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Special Consideration

Recommended Iron Intake


Iron bioavailability is reduced in vegetarian diets, both because of the absence of easily absorbed heme iron and because of the presence of inhibitors of iron absorption. The percent bioavailability was estimated at 10 percent (versus 18 percent in omnivorous diets). Thus, the iron requirement for vegetarians would be approximately 1.8 times higher than the values established for omnivores, and recommended intakes could be adjusted using a similar factor.


Basal losses of iron by athletes performing intense exercise on a daily basis are elevated, with estimates ranging from a 30 to 70 percent increase. Therefore, the iron requirement is increased for those who exercise intensely on a daily basis. It should be noted, however, that much of the research conducted with respect to iron needs of athletes has been done with runners. The postulated mechanisms of increased basal losses (hematuria and fecal blood loss) may not occur to as great an extent in athletes who participate in other sports.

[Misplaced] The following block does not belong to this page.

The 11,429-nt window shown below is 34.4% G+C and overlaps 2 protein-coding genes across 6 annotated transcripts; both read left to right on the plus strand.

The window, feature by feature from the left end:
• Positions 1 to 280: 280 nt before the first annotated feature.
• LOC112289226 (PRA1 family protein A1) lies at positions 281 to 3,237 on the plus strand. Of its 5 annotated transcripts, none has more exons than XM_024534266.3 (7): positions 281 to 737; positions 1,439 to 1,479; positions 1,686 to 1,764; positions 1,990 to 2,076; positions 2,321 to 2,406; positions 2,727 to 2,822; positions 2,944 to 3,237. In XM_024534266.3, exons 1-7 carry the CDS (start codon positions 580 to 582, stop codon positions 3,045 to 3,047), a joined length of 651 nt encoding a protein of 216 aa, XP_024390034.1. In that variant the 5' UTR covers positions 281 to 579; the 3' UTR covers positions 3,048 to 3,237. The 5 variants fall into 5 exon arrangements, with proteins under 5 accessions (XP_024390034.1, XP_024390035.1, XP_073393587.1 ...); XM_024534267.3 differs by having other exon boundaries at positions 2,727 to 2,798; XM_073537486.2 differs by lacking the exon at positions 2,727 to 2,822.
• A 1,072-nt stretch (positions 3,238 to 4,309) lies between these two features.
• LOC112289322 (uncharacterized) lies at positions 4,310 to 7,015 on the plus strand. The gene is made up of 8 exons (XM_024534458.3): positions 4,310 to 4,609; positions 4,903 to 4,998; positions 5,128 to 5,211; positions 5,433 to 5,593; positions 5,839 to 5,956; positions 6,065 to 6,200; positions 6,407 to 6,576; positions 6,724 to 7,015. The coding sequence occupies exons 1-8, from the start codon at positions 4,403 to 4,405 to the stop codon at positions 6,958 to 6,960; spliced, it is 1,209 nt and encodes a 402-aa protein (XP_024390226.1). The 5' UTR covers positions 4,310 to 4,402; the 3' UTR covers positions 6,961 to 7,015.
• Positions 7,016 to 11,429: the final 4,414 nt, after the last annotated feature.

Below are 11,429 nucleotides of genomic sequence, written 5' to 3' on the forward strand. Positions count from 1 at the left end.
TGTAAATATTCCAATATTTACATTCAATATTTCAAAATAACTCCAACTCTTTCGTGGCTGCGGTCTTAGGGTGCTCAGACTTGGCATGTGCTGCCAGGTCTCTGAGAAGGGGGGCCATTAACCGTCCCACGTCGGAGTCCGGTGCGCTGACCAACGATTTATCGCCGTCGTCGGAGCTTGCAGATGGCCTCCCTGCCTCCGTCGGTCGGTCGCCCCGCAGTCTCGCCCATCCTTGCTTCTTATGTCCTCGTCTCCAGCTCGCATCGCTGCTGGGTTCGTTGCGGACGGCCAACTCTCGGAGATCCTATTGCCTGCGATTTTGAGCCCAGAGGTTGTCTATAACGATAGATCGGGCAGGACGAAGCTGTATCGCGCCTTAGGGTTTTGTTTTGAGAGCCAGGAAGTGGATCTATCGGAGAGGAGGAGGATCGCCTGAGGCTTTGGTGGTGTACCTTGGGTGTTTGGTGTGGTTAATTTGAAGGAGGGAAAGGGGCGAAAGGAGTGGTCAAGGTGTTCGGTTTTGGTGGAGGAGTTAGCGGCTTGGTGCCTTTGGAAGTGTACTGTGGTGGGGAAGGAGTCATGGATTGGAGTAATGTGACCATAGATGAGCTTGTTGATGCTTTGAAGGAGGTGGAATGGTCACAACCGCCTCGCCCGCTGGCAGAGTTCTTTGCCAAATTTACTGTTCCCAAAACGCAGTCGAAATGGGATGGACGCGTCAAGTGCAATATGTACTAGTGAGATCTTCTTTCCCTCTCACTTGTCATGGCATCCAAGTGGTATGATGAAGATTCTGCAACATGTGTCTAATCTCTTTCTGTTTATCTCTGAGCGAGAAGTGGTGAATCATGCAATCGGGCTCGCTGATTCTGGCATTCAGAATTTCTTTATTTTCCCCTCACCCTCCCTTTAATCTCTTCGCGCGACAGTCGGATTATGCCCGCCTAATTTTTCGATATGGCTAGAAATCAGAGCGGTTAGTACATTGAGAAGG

Blood donors

The donation of 1 unit of blood/year is estimated to increase the need for absorbed iron by 0.6 to 0.7 mg/day, which, assuming 18 percent absorption, suggests that intake would need to be 3 to 4 mg/ day higher. Thus, individuals who donate blood on a regular basis will have an increased iron requirement. Presumably, iron needs of frequent donors would increase in proportion to the amount of blood donated.

of the average requirement of individuals consuming diets with low zinc bioavailability cannot be made at this time. However, it seems reasonable to suggest that such individuals should be counseled to consume intakes that are at least equal to the RDA, and perhaps up to as much as twice the RDA.

The Tolerable Upper Intake Level (UL) for zinc for adults is 40 mg, which exceeds the RDA for men by somewhat less than four-fold and for women by five-fold. Although intakes of zinc above 40 mg/day from food alone are uncommon (the ninety-ninth percen-

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